Top positive review
"Fantasy Football" for literature buffs
July 14, 2013
It's sort of like fantasy football for literature buffs: Trying to fit all your favorite fictional characters into one gigantic family tree, a Unified Field Theory of heroic fiction. Sci-fi author Philip Jose Farmer laid the groundwork, postulating that the real-life crash of a meteor in the English town of Wold Newton in 1795 gave off radiation that altered the DNA of those nearby, creating a strain of nearly-superhuman geniuses and physical marvels who then became the great heroes and villains of fiction. Everyone from Tarzan to James Bond to Travis McGee to Phileas Fogg were part of the extended family. Since then, many other "Wold Newton scholars" have jumped into the game, expanding and refining Farmer's original family tree to incorporate even more characters from literature, movies, radio, tv, comic books and cartoons.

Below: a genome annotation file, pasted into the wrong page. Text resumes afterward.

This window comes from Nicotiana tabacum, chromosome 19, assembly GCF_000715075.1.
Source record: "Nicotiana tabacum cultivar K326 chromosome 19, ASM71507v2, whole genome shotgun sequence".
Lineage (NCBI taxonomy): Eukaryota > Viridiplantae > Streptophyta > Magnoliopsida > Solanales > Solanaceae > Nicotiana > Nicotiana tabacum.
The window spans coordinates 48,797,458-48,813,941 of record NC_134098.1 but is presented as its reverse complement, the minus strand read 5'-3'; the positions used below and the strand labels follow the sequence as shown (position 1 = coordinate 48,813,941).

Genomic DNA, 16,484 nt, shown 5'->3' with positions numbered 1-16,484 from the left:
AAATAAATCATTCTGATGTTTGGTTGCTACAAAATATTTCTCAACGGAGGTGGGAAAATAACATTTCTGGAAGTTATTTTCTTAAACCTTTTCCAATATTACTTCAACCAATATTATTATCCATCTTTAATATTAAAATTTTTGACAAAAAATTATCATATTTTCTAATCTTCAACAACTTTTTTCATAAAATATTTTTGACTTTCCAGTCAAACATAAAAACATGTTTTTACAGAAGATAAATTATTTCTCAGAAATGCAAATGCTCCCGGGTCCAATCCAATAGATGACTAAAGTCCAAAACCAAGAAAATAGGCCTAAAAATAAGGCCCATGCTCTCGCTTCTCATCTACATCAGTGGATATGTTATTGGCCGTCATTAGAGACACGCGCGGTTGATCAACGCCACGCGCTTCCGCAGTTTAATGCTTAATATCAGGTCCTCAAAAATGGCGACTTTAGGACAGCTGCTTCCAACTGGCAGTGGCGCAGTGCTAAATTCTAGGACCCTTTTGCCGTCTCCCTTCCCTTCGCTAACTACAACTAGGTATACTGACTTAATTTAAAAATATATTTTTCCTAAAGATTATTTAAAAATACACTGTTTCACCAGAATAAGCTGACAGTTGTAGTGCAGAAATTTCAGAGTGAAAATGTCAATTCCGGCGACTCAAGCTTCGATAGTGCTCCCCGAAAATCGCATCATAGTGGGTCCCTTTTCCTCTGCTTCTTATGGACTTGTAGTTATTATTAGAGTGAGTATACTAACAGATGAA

Myths for the Modern Age lays out the origins of the Wold Newton concept, and the generally-accepted "rules of the game". The bulk of the book consists of essays establishing, clarifying, and debating how various characters fit into the Wold Newton Family. Was Captain Nemo really Professor Moriarty in disguise? Was Charlie Chan the son of Fu Manchu? Is Zorro in all those books, movies, and tv shows really all the same person? How many children did Tarzan have, anyway? The answers are all here, exhaustively researched and footnoted, with a generous dollop of imagination and a touch of tongue-in-cheek humor.
It's a niche interest, to be sure...inside jokes don't get much more "inside" than this. But if this kind of "creative mythologizing" and pop-culture obsessing appeals to you, this is big barrel of fun.